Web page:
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Ryan Anderson has an opportunity to make the most of his clean slate

Can Anderson come into his own in Gentry's stretch-four friendly offense?

Kyle Terada-USA TODAY Sports

There are a lot of reasons to love Ryan Anderson's fit in a system that heavily favors stretch fours now that offensive savant Alvin Gentry coaches the Pelicans.

Draymond Green, Channing Frye and Boris Diaw have all benefited under Alvin Gentry's take on the Princeton Offense mixed with a pinch of Mike D'Antoni's Seven Seconds or Less Offense, an offense that focuses on a point-guard friendly motion offense that takes advantage of good cutting and outside shooting. 

The fit seems a tad too perfect. A big man who can stretch the floor and make wide open looks when defenders double down on Anthony Davis, but as Oleh Kosel mindfully points out, there is a lot to be skeptical of.

He came into camp two seasons ago after going through the most emotional night of his life, when his celebrity girlfriend committed suicide resulting in months of grieving. He spent some time in shock, only able to eat applesauce and yogurt for a time, and came into training camp understandably out of shape. Though not initially, Anderson found refuge on the court, but six months after that traumatic evening, in a game against the Celtics in mid January, Gerald Wallace collided with Anderson, causing him to miss the last 51 games of the season and ultimately have surgery on two herniated discs in his neck on April 8, 2014.

Anderson then endured his worst statistical season since entering the league, shooting 40 percent from the field, and a career low 34 percent from behind the arc. However, it was not entirely unexpected.

This fall, Anderson entered camp in the best shape of his career, able to finally solely focus on basketball. Anderson's initial stint in New Orleans started rocky, but now has the opportunity to completely revitalize his seven year NBA career, and at 27 years old, he can shoot his way into a key role for this year's aggressive offense.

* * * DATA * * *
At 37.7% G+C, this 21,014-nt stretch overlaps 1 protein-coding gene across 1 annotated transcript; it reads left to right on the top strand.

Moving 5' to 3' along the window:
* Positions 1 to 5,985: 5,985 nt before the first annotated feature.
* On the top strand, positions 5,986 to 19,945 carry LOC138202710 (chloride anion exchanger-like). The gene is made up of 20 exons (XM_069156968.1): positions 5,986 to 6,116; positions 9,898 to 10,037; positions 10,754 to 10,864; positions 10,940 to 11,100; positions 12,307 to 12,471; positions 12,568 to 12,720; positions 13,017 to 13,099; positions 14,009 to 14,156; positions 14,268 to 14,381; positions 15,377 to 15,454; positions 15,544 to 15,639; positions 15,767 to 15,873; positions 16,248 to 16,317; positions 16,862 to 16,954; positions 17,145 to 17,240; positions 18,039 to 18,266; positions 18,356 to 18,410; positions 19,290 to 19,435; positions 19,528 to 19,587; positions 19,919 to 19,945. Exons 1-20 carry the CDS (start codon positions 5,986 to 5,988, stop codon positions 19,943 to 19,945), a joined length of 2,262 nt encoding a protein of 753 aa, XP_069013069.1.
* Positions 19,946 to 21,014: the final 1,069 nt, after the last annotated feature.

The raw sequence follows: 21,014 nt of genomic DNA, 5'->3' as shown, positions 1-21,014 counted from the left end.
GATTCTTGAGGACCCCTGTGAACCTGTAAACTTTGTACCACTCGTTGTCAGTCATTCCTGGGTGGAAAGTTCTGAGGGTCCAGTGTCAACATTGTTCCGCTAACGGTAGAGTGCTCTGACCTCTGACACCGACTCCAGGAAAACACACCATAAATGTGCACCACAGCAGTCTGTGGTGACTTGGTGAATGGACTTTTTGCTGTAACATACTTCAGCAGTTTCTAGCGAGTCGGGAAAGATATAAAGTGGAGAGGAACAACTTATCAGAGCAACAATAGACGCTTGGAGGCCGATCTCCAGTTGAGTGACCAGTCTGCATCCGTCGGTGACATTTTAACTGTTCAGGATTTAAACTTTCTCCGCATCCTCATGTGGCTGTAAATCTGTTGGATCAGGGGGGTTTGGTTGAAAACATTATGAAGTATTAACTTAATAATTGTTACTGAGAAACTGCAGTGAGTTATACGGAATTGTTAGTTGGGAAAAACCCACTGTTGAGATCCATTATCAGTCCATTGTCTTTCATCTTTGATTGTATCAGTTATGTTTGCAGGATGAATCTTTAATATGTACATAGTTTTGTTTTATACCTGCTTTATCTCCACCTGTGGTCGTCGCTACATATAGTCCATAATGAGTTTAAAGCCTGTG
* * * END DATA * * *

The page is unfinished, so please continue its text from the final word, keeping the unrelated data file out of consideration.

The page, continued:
His contract comes off the books this offseason, making this an even more pivotal year for the 6'10'' shooting specialist, and with Davis' newly developed three-point shot, one could argue the Pelicans should move his $8.5 million contract in hopes of bringing in a two-way difference maker. 

But I'm not so sure that's the wisest move. 

Yes, Anderson had a dismal 108.7 defensive rating when on the court last season, and hardly any statistics will prove Anderson's effectiveness as a two-way player.

But besides Davis, Anderson will give Gentry the ability to stretch the floor next to centers Alexis Ajinca, Omer Asik or Kendrick Perkins, all big men who simply can't shoot outside the paint.

With the Pelicans so injured to start, it'll be interesting to see how the Davis-Anderson pairing fairs without Omer and Ajinca.

Gentry previously utilized Green, Diaw and Frye's ability to shoot, and had the luxury of Green's defensive presence and physicality, and Diaw's passing aptitude that made each offense so dynamic, but never has Gentry had a better pure shooter as a big man than Anderson, who can reek havoc on defenses if they choose to double Davis or the plethora of scorers in Jrue Holiday, Eric Gordon and Tyreke Evans.

Anderson might not have the defensive reputation like a Green, or the passing of a Diaw, but in a Western Conference filled with so many great undersized players playing down-low, Gentry can use Anderson smartly, taking advantage of lineups that can shoot, with Anderson and Davis' rebounding prowess.

Before injuring his neck, Anderson scored over 19 points per game and shot nearly 41 percent from behind the arc. The Pelicans high-powered offense will run teams out of the gym If he can get anywhere close to that offensive productivity.